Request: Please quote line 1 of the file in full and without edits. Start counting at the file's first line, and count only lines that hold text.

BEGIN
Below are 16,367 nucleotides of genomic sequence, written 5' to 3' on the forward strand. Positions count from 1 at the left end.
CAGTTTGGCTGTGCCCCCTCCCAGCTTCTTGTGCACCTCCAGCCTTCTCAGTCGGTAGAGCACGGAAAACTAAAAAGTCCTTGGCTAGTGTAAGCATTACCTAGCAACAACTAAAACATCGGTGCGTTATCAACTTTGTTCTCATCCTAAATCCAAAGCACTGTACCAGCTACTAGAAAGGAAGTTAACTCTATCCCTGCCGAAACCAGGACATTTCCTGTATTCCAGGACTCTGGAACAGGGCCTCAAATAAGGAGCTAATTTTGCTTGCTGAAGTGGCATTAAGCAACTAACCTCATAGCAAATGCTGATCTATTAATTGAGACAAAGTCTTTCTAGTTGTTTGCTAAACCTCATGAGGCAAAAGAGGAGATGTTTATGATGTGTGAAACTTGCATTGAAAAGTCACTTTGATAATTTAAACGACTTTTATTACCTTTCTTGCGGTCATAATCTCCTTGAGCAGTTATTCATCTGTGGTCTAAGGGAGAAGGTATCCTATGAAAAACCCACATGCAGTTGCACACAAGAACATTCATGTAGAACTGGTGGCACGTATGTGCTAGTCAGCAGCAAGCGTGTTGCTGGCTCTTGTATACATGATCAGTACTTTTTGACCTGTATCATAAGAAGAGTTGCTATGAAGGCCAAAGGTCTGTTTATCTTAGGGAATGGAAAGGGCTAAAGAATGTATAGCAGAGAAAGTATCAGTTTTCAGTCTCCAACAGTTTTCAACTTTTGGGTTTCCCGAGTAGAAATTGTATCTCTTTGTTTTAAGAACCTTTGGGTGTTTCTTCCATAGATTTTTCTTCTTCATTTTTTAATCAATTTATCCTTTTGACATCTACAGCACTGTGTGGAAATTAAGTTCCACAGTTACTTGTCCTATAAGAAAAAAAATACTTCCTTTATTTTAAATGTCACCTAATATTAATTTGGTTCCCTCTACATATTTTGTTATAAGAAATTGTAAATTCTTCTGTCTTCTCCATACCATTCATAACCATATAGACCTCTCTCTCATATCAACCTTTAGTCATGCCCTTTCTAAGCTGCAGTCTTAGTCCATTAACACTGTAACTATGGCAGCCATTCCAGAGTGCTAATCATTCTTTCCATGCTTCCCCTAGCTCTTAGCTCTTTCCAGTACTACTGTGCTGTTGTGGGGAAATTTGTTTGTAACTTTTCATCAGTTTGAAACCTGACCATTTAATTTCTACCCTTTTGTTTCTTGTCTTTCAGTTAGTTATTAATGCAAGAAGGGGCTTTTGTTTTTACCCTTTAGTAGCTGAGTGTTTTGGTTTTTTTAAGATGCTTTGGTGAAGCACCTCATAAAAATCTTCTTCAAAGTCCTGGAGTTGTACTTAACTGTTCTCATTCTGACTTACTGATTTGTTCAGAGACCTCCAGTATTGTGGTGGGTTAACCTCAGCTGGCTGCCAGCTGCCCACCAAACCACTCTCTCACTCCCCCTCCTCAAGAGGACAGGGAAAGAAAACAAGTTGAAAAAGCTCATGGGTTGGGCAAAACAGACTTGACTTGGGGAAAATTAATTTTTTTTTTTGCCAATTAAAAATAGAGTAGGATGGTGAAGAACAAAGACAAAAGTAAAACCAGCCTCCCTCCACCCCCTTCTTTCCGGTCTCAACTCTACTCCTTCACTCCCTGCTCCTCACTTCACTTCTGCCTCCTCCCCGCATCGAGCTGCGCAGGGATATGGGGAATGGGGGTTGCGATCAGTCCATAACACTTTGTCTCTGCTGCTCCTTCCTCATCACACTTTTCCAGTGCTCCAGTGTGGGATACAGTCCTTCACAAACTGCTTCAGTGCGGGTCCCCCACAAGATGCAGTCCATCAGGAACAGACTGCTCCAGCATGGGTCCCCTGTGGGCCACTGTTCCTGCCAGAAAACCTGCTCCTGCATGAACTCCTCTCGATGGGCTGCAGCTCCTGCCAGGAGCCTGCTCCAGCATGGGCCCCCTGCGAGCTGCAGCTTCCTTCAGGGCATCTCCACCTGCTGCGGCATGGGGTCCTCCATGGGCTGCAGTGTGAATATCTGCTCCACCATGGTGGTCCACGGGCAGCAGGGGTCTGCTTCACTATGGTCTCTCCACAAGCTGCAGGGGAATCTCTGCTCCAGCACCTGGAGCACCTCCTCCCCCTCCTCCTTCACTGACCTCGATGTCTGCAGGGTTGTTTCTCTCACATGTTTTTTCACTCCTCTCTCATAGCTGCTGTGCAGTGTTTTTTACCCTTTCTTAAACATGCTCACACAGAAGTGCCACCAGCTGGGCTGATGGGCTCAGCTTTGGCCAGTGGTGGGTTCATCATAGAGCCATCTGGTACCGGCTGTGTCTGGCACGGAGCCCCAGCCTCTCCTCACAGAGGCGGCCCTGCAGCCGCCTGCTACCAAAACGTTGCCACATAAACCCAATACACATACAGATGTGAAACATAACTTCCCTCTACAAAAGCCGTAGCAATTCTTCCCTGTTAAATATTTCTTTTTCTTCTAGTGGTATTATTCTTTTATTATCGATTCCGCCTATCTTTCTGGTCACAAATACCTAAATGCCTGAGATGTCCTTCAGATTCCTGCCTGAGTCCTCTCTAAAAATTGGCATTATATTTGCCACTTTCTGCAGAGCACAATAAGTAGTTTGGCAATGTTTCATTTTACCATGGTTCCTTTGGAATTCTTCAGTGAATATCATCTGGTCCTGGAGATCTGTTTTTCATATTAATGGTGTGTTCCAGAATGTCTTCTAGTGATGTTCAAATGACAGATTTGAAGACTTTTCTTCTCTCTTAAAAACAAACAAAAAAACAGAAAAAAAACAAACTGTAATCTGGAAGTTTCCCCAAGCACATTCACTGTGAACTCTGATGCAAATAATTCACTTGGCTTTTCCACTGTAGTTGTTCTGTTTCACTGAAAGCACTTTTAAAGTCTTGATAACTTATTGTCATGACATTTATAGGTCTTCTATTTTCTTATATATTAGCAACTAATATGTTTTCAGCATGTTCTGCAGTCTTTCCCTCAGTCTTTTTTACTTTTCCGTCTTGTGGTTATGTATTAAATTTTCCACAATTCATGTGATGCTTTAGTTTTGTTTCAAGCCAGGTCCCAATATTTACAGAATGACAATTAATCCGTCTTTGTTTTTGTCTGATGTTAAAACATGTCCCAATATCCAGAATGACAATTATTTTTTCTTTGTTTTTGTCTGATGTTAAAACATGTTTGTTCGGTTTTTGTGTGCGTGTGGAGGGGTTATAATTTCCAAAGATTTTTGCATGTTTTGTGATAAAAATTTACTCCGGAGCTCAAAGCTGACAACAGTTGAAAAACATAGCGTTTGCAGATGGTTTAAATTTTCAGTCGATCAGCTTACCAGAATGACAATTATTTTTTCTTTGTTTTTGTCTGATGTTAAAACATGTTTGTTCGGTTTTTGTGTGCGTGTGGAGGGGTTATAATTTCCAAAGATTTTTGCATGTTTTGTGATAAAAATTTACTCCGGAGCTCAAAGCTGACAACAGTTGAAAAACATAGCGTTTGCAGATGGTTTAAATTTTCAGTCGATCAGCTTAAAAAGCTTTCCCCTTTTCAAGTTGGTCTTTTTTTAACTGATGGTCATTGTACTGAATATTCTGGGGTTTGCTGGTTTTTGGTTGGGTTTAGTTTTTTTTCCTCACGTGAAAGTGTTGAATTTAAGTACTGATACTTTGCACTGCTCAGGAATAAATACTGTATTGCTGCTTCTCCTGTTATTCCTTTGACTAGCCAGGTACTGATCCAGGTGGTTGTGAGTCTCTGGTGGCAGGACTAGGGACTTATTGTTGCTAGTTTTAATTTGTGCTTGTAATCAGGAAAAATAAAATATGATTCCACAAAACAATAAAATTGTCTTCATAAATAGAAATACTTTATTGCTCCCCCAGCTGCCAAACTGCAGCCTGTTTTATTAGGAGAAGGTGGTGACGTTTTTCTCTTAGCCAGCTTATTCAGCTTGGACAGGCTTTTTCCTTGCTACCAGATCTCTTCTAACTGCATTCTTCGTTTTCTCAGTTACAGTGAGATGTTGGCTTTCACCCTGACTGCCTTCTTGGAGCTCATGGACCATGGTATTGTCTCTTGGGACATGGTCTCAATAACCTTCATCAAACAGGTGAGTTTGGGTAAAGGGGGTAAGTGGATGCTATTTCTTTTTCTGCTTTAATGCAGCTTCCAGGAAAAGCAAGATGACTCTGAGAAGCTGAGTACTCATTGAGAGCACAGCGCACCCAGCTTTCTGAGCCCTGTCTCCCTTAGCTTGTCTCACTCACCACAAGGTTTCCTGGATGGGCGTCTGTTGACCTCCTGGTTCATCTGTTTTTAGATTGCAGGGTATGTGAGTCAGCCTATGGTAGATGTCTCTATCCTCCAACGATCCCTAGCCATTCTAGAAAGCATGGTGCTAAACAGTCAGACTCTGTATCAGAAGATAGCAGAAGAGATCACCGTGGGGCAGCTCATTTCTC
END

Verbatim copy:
Below are 16,367 nucleotides of genomic sequence, written 5' to 3' on the forward strand. Positions count from 1 at the left end.